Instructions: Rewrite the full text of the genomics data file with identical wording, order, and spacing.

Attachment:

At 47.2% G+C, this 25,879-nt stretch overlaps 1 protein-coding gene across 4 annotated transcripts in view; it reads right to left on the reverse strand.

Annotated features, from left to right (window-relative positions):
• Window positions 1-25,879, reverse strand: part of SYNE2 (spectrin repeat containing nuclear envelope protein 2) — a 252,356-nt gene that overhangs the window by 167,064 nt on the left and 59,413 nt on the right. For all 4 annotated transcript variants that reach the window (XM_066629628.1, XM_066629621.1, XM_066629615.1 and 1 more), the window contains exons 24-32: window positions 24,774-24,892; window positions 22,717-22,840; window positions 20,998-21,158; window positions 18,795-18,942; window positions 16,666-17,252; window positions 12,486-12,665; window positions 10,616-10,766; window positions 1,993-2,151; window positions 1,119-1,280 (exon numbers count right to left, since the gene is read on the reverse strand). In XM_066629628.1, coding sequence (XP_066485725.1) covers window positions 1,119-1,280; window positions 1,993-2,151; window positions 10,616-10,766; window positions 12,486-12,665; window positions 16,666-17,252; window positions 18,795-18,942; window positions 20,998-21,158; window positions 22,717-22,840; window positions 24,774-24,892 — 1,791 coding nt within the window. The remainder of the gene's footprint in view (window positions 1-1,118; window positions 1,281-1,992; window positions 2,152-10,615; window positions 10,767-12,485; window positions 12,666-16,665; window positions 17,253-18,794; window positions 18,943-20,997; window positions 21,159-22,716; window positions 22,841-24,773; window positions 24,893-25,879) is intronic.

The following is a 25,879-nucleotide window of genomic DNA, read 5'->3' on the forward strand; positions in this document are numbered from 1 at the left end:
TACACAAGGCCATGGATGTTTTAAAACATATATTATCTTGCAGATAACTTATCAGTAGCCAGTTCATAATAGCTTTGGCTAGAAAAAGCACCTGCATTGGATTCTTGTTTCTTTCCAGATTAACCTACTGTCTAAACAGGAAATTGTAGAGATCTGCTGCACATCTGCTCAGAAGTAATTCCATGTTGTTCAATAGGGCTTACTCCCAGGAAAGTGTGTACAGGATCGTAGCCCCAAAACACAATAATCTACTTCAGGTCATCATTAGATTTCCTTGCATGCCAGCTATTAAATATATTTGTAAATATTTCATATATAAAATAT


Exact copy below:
At 47.2% G+C, this 25,879-nt stretch overlaps 1 protein-coding gene across 4 annotated transcripts in view; it reads right to left on the reverse strand.

Annotated features, from left to right (window-relative positions):
• Window positions 1-25,879, reverse strand: part of SYNE2 (spectrin repeat containing nuclear envelope protein 2) — a 252,356-nt gene that overhangs the window by 167,064 nt on the left and 59,413 nt on the right. For all 4 annotated transcript variants that reach the window (XM_066629628.1, XM_066629621.1, XM_066629615.1 and 1 more), the window contains exons 24-32: window positions 24,774-24,892; window positions 22,717-22,840; window positions 20,998-21,158; window positions 18,795-18,942; window positions 16,666-17,252; window positions 12,486-12,665; window positions 10,616-10,766; window positions 1,993-2,151; window positions 1,119-1,280 (exon numbers count right to left, since the gene is read on the reverse strand). In XM_066629628.1, coding sequence (XP_066485725.1) covers window positions 1,119-1,280; window positions 1,993-2,151; window positions 10,616-10,766; window positions 12,486-12,665; window positions 16,666-17,252; window positions 18,795-18,942; window positions 20,998-21,158; window positions 22,717-22,840; window positions 24,774-24,892 — 1,791 coding nt within the window. The remainder of the gene's footprint in view (window positions 1-1,118; window positions 1,281-1,992; window positions 2,152-10,615; window positions 10,767-12,485; window positions 12,666-16,665; window positions 17,253-18,794; window positions 18,943-20,997; window positions 21,159-22,716; window positions 22,841-24,773; window positions 24,893-25,879) is intronic.

The following is a 25,879-nucleotide window of genomic DNA, read 5'->3' on the forward strand; positions in this document are numbered from 1 at the left end:
TACACAAGGCCATGGATGTTTTAAAACATATATTATCTTGCAGATAACTTATCAGTAGCCAGTTCATAATAGCTTTGGCTAGAAAAAGCACCTGCATTGGATTCTTGTTTCTTTCCAGATTAACCTACTGTCTAAACAGGAAATTGTAGAGATCTGCTGCACATCTGCTCAGAAGTAATTCCATGTTGTTCAATAGGGCTTACTCCCAGGAAAGTGTGTACAGGATCGTAGCCCCAAAACACAATAATCTACTTCAGGTCATCATTAGATTTCCTTGCATGCCAGCTATTAAATATATTTGTAAATATTTCATATATAAAATAT